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Aviation, Consumption And The Climate Change Debate: ‘Are You Going To Tell Me Off For Flying?’
Published 2009 · Computer Science, Economics
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Time to take this seriously.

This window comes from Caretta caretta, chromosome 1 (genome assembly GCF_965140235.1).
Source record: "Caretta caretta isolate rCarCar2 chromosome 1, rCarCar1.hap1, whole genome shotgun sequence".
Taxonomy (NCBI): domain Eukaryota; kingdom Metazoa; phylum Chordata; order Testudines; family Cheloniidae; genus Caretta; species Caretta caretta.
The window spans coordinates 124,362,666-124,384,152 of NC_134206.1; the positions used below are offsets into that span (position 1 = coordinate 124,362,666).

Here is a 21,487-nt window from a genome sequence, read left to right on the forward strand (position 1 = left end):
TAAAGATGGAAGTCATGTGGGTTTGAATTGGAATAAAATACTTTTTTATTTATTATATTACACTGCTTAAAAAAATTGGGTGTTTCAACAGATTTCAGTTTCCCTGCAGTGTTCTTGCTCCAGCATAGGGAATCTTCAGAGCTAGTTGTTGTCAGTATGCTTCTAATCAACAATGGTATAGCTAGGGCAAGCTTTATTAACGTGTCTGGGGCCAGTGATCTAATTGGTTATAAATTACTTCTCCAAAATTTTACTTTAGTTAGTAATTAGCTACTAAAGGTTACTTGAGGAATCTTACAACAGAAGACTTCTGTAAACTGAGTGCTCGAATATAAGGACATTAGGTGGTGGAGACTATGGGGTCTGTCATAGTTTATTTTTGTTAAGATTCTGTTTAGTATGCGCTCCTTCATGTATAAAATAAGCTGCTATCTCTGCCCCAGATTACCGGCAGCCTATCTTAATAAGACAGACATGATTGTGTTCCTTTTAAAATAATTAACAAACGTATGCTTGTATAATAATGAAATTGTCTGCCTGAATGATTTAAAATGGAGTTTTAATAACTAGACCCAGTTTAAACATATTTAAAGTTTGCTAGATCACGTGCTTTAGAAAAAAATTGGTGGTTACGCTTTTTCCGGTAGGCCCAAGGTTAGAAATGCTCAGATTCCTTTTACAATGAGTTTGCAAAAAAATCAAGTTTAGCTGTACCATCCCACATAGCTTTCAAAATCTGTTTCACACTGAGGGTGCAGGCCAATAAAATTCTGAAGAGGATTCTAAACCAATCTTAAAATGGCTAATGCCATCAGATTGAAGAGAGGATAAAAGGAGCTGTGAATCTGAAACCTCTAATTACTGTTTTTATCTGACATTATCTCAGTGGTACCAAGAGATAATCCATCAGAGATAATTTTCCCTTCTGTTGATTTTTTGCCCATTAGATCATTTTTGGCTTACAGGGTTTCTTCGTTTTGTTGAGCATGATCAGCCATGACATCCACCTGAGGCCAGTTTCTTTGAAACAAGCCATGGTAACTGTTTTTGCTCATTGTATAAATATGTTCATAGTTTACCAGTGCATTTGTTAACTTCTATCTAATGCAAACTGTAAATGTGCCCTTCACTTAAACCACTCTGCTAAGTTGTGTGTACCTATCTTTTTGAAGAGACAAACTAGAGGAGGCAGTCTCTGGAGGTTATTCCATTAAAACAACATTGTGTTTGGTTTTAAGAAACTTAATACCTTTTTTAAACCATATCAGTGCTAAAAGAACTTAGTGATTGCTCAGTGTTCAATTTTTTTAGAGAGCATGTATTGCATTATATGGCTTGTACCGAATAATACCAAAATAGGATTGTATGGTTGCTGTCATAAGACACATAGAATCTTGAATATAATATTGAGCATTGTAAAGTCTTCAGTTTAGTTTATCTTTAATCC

‘Are you going to tell me off for flying?’ This question was asked three times by a lady in South Manchester, England, when we asked her to participate in our qualitative in-home study on flying. She asked it once when we approached her in the street to ask if we may interview her. She asked again when we phoned to confirm the time and address of the interview, and she asked it a third time while serving tea and biscuits at the beginning of the interview. Needless to say we had given absolutely no indication that the interview would pass ‘judgment’ on her flying activities. The lady had undertaken six return trips by air for leisure in the previous year, and in the final section of the interview commented ‘I will have a conscience, but I won't not fly to Miami…’. As this one example shows, the frequent flying/environmental impact question is currently a hot topic. It brings forth a cocktail of rich unprompted discussion and a mixed bag of responses, it has become emotionally charged and polemic. Accounts and justifications concerning frequent flying range from surprise that a taken-for-granted everyday activity which until very recently had been considered a culturally desirable thing to do, has suddenly become frowned upon; to a sense of almost guilty pleasure, apology and, at its extremes, defiance. What the significance and explanation for this might be in sociological terms is the focus of this paper. The answers are important, in particular for policy stakeholders seeking to curb consumption behaviours as one of a portfolio of emissions reduction strategies. It is to the policy audience that this paper primarily speaks. It also provides a quite different – out of the box – insight and contribution to the aviation and emissions debate, which complements the more ‘supply side’ technology and research and development focused papers which dominate the aviation and emissions-reduction literature currently.